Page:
Royals awarded a gift home run when umps whiff on the ground rules

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The disputed Billy Butler home run in the Yankees-Royals game is going to be used by instant replay opponents to say that even a replay system isn’t perfect, but in this case replay wasn’t the problem. It was human error. As in, the umpires apparently didn’t know the ground rules of the ballpark in which they were calling the game.

Short version: Billy Butler’s third inning blast hit the top of the padding below the chain link portion of the fence in the pic to the right.  While the ground rules for Kauffman Stadium — the Universal Ground Rules, not some park-specific ground rules, as Marc Carig of the Star-Ledger notes — do not specify what constitutes a homer, it has always been the case that the top padding, above the chain link portion, was the home run boundary.

So, the blast doesn’t go that high, the umps review it and … still say it’s a homer.

Basically, the umps are either completely blind and couldn’t see what is abundantly clear in the replay, or else the umps simply did not know what the ground rules were for Kauffman Stadium. Except, as Carig reports, Yankees coach Mick Kelleher said that before the series, he was told by the umps that the top portion of the fence was the home run boundary, so the latter explanation doesn’t make sense.

A computer is only a good as its programming. A replay system is only as good as the people reviewing it.  In this case, the people screwed up, allowing a solo home run that shouldn’t have been in a game that was ultimately decided by one run.

The bummer part here: Girardi, for some reason, did not protest the game, as is a manager’s right when the rules are misapplied. If he had, baseball could theoretically replay the game a la the famous pine tar game, which also involved the Yankees and the Royals.  But even if that can’t happen now, someone — someone in blue — needs to be disciplined over this.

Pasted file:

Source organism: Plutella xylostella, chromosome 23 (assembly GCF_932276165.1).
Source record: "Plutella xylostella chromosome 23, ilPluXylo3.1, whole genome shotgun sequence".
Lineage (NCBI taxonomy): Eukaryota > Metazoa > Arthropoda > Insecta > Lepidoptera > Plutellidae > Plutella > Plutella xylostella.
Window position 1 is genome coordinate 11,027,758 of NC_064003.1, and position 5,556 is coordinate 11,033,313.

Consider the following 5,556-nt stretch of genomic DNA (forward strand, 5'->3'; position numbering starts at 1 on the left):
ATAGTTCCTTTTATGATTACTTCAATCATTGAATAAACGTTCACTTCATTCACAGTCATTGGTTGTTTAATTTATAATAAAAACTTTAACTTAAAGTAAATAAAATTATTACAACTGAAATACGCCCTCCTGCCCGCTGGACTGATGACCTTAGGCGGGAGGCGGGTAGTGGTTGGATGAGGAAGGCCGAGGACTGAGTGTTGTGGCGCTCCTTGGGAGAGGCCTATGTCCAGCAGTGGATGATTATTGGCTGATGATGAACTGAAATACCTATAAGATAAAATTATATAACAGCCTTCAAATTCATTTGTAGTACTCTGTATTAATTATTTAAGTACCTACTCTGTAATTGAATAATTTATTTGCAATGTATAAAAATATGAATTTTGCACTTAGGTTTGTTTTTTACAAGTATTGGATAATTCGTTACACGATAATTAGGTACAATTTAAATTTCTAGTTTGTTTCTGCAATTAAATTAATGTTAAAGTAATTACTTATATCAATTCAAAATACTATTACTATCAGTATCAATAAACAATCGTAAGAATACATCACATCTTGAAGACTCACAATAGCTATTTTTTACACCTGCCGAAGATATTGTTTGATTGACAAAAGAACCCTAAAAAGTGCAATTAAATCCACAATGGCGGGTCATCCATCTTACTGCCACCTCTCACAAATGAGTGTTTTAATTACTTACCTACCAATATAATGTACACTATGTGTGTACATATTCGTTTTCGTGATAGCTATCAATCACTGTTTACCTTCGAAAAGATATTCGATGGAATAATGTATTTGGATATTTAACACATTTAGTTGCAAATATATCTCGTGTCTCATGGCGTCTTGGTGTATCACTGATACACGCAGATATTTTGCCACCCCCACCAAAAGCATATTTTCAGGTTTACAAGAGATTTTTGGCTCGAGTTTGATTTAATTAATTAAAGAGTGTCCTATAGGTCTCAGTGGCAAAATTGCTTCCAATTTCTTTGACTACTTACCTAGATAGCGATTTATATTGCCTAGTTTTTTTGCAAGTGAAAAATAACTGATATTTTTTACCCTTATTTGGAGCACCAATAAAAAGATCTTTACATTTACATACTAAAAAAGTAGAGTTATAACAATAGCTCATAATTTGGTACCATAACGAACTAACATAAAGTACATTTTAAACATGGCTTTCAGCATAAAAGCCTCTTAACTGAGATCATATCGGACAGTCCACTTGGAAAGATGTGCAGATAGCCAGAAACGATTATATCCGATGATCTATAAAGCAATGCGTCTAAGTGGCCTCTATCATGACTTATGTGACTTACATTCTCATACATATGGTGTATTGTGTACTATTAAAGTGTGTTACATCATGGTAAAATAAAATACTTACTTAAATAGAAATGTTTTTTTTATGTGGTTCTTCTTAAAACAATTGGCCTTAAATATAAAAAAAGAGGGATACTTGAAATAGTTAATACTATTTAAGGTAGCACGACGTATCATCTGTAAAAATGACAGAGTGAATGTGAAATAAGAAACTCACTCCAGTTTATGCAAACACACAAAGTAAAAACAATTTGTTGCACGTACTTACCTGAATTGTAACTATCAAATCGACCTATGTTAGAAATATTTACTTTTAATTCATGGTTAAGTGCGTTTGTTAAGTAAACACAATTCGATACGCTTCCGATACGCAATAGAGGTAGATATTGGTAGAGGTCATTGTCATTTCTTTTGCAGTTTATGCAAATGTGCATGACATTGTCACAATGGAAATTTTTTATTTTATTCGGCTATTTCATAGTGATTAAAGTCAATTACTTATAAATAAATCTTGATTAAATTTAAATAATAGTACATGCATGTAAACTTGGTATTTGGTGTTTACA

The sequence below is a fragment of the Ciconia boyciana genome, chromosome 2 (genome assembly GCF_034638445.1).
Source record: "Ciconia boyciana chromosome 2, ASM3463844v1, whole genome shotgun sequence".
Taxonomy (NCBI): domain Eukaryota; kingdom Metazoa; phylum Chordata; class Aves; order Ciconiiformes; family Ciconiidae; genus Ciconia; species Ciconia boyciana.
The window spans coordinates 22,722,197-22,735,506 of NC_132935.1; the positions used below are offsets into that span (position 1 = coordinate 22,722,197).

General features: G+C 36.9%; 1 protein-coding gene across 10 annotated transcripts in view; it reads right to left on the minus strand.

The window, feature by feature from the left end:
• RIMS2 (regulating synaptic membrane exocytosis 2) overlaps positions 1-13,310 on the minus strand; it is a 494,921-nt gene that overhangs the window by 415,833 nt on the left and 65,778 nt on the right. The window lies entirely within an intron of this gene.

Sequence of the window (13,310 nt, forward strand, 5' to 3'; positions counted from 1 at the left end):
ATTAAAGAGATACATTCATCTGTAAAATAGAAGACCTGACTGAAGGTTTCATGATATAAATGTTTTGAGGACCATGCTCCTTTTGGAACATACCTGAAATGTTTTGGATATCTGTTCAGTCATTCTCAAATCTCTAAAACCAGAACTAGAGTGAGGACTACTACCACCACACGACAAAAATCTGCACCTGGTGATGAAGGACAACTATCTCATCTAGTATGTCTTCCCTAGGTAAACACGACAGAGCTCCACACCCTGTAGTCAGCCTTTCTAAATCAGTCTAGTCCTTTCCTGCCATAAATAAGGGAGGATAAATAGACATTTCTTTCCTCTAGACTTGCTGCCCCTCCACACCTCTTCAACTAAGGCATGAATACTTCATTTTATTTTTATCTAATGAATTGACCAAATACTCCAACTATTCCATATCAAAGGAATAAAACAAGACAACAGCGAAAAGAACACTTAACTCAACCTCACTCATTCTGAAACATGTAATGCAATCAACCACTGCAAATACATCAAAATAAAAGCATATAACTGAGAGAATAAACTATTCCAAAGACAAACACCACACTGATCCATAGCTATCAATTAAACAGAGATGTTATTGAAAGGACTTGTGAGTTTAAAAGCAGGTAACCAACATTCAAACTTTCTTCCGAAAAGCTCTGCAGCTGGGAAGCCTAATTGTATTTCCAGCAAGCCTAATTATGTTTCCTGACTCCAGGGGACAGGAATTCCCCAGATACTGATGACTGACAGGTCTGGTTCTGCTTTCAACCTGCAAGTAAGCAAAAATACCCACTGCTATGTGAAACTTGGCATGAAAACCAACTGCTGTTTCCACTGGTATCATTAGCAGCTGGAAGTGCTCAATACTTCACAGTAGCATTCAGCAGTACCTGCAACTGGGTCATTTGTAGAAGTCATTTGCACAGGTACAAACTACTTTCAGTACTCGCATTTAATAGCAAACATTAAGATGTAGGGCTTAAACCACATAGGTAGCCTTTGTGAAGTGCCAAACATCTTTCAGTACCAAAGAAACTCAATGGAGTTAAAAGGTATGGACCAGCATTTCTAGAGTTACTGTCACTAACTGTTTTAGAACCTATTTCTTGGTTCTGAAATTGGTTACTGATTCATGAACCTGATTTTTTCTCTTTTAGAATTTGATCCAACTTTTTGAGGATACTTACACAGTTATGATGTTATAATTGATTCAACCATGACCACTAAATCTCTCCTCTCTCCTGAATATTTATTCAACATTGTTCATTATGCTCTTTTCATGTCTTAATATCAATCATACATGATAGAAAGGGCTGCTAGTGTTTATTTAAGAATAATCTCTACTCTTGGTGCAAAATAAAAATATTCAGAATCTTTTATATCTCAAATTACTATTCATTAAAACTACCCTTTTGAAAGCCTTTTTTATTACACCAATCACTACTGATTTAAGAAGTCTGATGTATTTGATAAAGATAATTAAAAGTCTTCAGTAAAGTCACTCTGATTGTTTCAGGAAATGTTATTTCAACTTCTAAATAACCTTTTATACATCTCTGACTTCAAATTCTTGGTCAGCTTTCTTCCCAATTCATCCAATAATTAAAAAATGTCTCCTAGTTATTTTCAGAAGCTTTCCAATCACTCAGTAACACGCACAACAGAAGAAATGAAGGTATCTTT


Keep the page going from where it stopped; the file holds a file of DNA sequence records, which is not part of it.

Kris Bryant exits game with sprained right ankle

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The Cubs had a scare on Wednesday night when third baseman Kris Bryant left with an apparent ankle injury. In the bottom of the fifth inning, Nationals catcher Matt Wieters hit a pop up that veered just into foul territory near the third base bag. Bryant caught it but his momentum took him back into fair territory. In doing so, he stepped awkwardly on the third base bag and appeared to twist his ankle. Bryant needed the assistance of manager Joe Maddon and the team trainer to get off the field.

Bryant was diagnosed with a mild ankle sprain, CSN Chicago’s Patrick Mooney reports.

Bryant was 2-for-3 on the night before departing and being replaced by Jeimer Candelario. He’s now hitting .264/.395/.520 with 16 home runs and 32 RBI in 329 plate appearances. Needless to say, the 39-39 Cubs would see their playoff odds hurt immensely if Bryant were to miss a significant amount of time.

Miguel Sano will participate in the 2017 Home Run Derby

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Hector Gomez reports Twins third baseman Miguel Sano will participate in the 2017 Home Run Derby, to be held in two weeks at Marlins Park in Miami. So far, Marlins outfielder Giancarlo Stanton is the only other confirmed participant.

Sano, 24, is having an outstanding season, batting .274/.375/.548 with 18 home runs and 53 RBI in 293 plate appearances. According to MLB’s Statcast, only Yankees outfielder Aaron Judge (96.7 MPH) has a higher average exit velocity than Sano (96.4 MPH).

Brian Dozier was the last member of the Twins to participate in the Home Run Derby. In 2014 at Target Field, Dozier failed to make it into the second round after hitting only two home runs. Justin Morneau is the only Twin to have ever won the Home Run Derby, as he beat Josh Hamilton 5-3 in the finals of the 2008 Derby at Yankee Stadium — although Hamilton out-homered him in total 35 to 22.